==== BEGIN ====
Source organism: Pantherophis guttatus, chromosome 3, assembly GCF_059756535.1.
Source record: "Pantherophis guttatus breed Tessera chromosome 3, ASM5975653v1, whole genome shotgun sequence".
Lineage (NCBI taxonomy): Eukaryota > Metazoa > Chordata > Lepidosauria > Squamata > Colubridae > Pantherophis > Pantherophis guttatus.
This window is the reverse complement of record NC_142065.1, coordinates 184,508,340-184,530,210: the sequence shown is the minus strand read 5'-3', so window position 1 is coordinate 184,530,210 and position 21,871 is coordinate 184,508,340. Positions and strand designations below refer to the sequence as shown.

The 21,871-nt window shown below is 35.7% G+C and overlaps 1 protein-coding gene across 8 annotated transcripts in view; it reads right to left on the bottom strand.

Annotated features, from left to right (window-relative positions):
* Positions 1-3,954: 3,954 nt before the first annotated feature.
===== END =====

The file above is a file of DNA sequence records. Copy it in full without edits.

Source organism: Pantherophis guttatus, chromosome 3, assembly GCF_059756535.1.
Source record: "Pantherophis guttatus breed Tessera chromosome 3, ASM5975653v1, whole genome shotgun sequence".
Lineage (NCBI taxonomy): Eukaryota > Metazoa > Chordata > Lepidosauria > Squamata > Colubridae > Pantherophis > Pantherophis guttatus.
This window is the reverse complement of record NC_142065.1, coordinates 184,508,340-184,530,210: the sequence shown is the minus strand read 5'-3', so window position 1 is coordinate 184,530,210 and position 21,871 is coordinate 184,508,340. Positions and strand designations below refer to the sequence as shown.

The 21,871-nt window shown below is 35.7% G+C and overlaps 1 protein-coding gene across 8 annotated transcripts in view; it reads right to left on the bottom strand.

Annotated features, from left to right (window-relative positions):
* Positions 1-3,954: 3,954 nt before the first annotated feature.